named checked to make sure UDP checksumming was turned on on this system, and it wasn't, so named exited. named is insistent on UDP checksumming for good reason: it makes copious use of UDP and needs those UDP datagrams to arrive unmolested.Sep 24 10:40:11 terminator named: ns_udp checksums NOT turned on: exiting
The solution to this problem is to enable UDP checksums on your system. The BIND distribution has documentation on that in shres/sunos/INSTALL and shres/sunos/ISSUES (in the BIND 4 distribution) or src/port/sunos/shres/ISSUES (in the BIND 8 distribution).
14.5.6. SunOS Resolver Is Configured, but Host Doesn't Use DNSThis problem is implementation-specific. Some administrators on SunOS 4 hosts configure their resolvers with resolv.conf and naively assume that ping, telnet, and their brethren should work right away. However, in Chapter 6, "Configuring Hosts" we discussed how SunOS 4 implements the resolver (in ypserv, you may recall). If the host isn't running NIS, configuring the resolver won't do it. The administrator will either have to set up at least an empty hosts map or replace the resolver routines. For details on both of these options, see Section 6.1, "The Resolver" in Chapter 6, "Configuring Hosts".
14.5.7. Other Name Servers Don't Cache Your Negative AnswersYou'd need a keen eye to notice this problem, and, if you're running BIND 8, you'd also have to have turned off an important feature to have caused the problem. If you're running BIND 9, though, the feature is turned off by default. If you're running a BIND 8 or 9 name server and other resolvers and servers seem to ignore your server's cached negative responses, auth-nxdomain is probably off.
auth-nxdomain is an options substatement that tells a BIND 8 or 9 name server to flag cached negative responses as authoritative, even though they're not. That is, if your name server has cached the fact that titanic.movie.edu does not exist from the authoritative movie.edu name servers, auth-nxdomain tells your server to pass along that cached response to resolvers and servers that query it as though it were the authoritative name server for movie.edu.
The reason this feature is sometimes necessary is that some name servers check to make sure that negative responses (like an NXDOMAIN return code or no records with a NOERROR return code) are marked authoritative. In the days before negative caching, negative responses had to be authoritative, so this was a sensible sanity check. With the advent of negative caching, however, a negative response could come from the cache. To make sure that older servers don't ignore such answers, though, or consider them errors, BIND 8 and 9 let you falsely flag those responses as authoritative. In fact, that's the default behavior for a BIND 8 name server, so you shouldn't see remote queriers ignoring your BIND 8 server's negative responses unless you've explicitly turned off auth-nxdomain. BIND 9 name servers, on the other hand, have auth-nxdomain offby default, so queriers may ignore their responses even if you haven't touched the config file.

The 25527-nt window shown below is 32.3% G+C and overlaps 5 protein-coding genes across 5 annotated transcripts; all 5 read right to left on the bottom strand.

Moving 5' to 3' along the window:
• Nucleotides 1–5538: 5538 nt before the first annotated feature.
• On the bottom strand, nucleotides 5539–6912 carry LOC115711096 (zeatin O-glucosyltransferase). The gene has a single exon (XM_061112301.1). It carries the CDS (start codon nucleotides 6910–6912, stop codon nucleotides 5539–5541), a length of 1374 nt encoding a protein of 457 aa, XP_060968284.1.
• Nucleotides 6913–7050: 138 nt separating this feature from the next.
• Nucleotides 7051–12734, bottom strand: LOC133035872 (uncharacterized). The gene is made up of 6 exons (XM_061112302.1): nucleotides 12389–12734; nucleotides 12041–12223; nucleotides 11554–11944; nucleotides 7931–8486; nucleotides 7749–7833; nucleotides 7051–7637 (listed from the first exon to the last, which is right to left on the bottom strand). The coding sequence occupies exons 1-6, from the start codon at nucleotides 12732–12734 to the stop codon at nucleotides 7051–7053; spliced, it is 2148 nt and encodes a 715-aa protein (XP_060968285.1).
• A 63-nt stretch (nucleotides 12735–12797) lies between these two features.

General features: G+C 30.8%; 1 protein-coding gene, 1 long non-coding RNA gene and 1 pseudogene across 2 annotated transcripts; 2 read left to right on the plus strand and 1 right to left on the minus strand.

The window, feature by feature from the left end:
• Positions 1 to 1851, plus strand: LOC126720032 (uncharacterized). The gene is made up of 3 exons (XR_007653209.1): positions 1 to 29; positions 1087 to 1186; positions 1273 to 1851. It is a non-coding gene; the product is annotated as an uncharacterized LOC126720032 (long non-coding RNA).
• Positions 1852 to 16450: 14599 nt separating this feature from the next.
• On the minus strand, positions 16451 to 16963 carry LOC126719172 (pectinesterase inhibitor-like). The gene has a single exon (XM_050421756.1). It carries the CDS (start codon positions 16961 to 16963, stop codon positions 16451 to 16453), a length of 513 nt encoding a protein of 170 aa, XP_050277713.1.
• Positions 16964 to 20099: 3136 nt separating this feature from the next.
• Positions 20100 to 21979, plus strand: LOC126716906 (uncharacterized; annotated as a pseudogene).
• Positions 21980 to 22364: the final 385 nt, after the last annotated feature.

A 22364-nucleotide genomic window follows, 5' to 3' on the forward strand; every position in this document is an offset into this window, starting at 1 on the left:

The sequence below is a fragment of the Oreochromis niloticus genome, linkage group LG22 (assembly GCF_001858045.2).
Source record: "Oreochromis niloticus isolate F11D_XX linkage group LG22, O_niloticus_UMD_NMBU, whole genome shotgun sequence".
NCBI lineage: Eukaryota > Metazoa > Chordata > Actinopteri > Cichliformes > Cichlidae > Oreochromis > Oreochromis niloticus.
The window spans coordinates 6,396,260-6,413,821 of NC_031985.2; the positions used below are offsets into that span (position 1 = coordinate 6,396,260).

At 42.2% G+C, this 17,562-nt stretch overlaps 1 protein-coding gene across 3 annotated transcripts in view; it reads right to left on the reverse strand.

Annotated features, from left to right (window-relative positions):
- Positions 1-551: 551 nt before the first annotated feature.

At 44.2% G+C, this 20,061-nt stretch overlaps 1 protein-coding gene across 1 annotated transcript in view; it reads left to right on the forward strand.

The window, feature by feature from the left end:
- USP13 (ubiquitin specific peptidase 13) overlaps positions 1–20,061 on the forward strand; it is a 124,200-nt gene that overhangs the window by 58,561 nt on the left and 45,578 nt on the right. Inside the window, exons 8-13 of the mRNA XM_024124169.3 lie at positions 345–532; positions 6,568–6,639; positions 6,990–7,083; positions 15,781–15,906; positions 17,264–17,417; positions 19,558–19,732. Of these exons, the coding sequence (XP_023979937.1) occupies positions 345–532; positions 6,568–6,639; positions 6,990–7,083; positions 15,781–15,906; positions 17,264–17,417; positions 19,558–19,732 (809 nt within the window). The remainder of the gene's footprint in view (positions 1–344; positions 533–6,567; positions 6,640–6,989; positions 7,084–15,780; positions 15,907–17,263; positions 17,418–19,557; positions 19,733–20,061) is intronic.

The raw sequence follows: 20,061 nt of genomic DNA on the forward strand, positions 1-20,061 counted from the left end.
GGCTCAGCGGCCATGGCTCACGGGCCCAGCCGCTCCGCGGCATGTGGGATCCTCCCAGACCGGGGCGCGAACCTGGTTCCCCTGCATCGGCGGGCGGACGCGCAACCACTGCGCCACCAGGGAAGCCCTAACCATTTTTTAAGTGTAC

14.5.8. TTL Not SetAs we mentioned in Chapter 4, "Setting Up BIND", RFC 2308 was published just before BIND 8.2 was released. RFC 2308 changed the semantics of the last field in the SOA record to be the negative caching TTL and introduced a new control statement, $TTL, to set the default TTL for a zone data file.
If you upgrade to a BIND 8 name server newer than 8.2 without adding the necessary $TTL control statements to your zone data files, you'll see messages like this one in your name server's syslog output:
BIND 8 generously assumes that you just haven't read RFC 2308 yet and is content to use the last field of the SOA record as both the zone's default TTL and its negative caching TTL. BIND 9, however, isn't so forgiving:Sep 26 19:34:39 terminator named: Zone "movie.edu" (file db.movie.edu): No default TTL ($TTL <value>) set, using SOA minimum instead
So before upgrading to BIND 9, be sure that you add the necessary $TTL control statements.Sep 26 19:35:54 terminator named: dns_master_load: db.movie.edu:7: no TTL specified Sep 26 19:35:54 terminator named: dns_zone_load: zone movie.edu/IN: database db.movie.edu: dns_db_load failed: no ttl Sep 26 19:35:54 terminator named: loading zones: no ttl Sep 26 19:35:54 terminator named: exiting (due to fatal error)